Objective: To determine whether the complication or death rate from carotid endarterectomy can be predicted from hospital and physician structural variables, such as the hospital's teaching status or the number of endarterectomies done by the surgeon per year.
Design: Survey of medical records. After controlling for the severity of the patient's condition on the basis of data in the medical record at the time of the endarterectomy, regression analyses were used to predict the postoperative stroke, heart attack, and 30-day death rate as a function of patient, physician, and hospital characteristics.
Setting: Three geographic areas (states or large parts of states; average population, 3 million) in the United States.
Patients: Random sample of 1302 patients 65 years of age or older having carotid endarterectomy in 1981.
Intervention: Carotid endarterectomy.
Measurements and Main Results: Of 1302 patients, 11.3% had a postoperative stroke or heart attack or died within 30 days of the operation. Patient age, race, income, and gender; physician volume, board certification status, and age; and hospital size, for-profit status, ownership, and teaching status were not significantly related to the postoperative complication or death rate. If the surgeon was a graduate of a foreign, but not a Western European or Canadian, medical school, however, the average complication or death rate rose from 10.4% to 19.6% (P < 0.05).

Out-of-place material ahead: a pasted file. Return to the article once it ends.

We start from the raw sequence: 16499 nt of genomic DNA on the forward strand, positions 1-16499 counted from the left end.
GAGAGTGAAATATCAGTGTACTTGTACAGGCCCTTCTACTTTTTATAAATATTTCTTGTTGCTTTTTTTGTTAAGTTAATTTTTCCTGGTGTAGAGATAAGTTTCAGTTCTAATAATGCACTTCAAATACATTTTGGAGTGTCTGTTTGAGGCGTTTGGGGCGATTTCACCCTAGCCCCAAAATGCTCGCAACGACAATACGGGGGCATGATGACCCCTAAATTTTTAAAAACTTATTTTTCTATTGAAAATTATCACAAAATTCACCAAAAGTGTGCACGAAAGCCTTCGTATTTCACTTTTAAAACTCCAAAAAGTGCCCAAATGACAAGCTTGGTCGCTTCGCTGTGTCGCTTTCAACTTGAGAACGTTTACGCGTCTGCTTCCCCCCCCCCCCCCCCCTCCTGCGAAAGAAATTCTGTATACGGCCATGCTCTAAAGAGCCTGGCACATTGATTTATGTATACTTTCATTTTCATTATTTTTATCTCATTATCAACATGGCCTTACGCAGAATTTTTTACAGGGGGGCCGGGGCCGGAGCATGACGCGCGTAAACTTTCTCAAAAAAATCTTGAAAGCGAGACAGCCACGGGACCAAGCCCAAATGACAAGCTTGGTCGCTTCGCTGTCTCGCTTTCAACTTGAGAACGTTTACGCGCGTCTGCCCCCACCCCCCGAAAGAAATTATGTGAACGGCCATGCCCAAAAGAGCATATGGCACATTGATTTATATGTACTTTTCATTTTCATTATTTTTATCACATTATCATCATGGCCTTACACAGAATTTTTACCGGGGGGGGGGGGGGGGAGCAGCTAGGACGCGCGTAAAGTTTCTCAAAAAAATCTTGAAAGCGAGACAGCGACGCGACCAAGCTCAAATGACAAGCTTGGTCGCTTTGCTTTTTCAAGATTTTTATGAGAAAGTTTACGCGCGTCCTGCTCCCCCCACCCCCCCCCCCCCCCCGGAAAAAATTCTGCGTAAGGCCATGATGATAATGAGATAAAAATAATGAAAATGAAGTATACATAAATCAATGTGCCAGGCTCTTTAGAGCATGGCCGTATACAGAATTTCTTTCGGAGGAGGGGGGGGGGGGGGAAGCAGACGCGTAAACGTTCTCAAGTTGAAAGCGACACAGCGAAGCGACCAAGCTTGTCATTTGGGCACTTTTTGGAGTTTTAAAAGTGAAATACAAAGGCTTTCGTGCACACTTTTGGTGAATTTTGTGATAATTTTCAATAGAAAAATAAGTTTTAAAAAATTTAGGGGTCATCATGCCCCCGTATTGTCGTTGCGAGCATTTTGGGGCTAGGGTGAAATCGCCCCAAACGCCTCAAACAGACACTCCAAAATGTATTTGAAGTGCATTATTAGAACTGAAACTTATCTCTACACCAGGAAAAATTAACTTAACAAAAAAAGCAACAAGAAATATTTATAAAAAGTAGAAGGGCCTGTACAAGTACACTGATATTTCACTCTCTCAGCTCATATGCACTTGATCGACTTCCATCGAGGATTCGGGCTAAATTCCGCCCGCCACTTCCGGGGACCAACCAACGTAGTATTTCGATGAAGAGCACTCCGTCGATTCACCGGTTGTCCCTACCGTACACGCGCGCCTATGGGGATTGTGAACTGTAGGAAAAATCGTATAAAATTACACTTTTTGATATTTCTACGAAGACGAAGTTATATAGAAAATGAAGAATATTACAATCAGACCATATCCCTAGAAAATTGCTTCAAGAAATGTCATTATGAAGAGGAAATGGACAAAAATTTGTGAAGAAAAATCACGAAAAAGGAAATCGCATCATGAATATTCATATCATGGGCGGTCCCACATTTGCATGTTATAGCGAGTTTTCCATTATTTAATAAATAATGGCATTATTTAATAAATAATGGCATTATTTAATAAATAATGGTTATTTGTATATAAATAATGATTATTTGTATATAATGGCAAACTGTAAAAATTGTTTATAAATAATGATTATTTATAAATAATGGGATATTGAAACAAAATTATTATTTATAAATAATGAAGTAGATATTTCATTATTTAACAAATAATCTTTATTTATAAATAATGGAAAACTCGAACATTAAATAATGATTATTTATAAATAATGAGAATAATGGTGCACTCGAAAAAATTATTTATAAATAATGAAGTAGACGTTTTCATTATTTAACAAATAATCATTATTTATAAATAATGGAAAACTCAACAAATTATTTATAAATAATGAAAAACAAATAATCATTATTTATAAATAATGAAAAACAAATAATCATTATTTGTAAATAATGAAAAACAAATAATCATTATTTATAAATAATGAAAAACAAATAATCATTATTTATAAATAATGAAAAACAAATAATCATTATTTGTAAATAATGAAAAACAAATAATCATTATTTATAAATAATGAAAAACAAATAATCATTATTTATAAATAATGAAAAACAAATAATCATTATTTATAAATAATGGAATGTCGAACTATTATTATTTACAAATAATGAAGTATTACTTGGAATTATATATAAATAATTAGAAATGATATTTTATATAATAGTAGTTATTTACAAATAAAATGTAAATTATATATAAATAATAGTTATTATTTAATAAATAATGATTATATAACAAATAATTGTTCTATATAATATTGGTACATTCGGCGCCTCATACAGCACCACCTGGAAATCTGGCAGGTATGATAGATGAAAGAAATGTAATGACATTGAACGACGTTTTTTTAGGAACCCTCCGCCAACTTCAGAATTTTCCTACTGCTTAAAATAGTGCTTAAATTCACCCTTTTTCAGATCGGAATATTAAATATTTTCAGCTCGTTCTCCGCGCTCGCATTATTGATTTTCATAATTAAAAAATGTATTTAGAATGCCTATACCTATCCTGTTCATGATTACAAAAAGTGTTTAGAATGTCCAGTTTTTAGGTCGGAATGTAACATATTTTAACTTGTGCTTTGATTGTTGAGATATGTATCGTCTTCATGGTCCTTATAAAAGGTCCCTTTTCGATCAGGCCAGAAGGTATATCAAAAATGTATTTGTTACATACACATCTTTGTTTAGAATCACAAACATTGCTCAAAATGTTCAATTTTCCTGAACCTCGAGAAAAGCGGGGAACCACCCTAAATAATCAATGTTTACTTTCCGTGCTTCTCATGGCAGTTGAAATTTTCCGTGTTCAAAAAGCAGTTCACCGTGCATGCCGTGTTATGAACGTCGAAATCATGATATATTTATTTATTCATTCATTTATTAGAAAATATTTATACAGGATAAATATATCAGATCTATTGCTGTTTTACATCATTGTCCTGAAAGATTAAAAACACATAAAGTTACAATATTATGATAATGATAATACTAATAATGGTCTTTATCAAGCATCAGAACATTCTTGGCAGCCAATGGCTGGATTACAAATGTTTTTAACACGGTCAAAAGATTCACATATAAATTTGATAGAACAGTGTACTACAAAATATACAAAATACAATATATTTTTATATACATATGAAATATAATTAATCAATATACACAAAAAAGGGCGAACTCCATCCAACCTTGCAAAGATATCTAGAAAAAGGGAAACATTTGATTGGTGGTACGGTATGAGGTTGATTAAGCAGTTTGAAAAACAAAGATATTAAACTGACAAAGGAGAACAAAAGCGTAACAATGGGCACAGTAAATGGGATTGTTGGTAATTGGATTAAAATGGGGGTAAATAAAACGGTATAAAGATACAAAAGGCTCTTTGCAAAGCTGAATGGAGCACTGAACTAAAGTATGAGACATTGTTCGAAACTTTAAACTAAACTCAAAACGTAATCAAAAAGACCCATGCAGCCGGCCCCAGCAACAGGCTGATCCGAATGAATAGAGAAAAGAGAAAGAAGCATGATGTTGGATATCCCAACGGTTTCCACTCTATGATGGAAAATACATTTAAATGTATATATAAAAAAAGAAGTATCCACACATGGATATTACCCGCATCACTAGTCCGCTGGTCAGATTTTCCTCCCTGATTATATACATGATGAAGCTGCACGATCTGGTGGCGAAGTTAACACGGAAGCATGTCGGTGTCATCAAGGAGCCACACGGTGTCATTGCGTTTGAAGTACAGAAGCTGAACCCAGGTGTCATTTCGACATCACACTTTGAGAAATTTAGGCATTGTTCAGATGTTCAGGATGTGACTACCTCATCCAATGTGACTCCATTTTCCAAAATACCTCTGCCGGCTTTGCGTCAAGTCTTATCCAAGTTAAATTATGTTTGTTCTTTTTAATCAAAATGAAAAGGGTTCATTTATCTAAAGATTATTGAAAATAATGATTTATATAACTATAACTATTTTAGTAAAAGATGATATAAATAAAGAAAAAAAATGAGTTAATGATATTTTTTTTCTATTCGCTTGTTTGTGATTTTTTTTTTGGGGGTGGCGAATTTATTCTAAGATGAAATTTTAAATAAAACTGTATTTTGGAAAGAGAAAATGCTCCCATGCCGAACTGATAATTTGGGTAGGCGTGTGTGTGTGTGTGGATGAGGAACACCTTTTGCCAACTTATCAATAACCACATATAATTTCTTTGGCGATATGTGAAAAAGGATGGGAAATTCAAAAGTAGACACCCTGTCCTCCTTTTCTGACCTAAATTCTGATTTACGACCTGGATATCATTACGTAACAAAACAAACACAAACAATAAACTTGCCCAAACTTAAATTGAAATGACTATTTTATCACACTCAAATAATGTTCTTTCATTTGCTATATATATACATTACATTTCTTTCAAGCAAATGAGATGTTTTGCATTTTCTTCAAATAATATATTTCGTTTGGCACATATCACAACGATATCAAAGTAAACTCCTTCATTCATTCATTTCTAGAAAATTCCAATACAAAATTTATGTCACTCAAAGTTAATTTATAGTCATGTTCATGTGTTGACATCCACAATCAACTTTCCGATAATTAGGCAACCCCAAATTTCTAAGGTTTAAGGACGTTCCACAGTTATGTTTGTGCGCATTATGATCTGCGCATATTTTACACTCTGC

Conclusions: The effectiveness of carotid endarterectomy depends heavily on its complication rate. Because complications after surgery cannot, in general, be predicted from structural variables, referring physicians cannot rely solely on the surgeon's experience and qualifications when recommending a carotid endarterectomy. The surgeon's and the hospital's actual postoperative complication and death rate should be considered.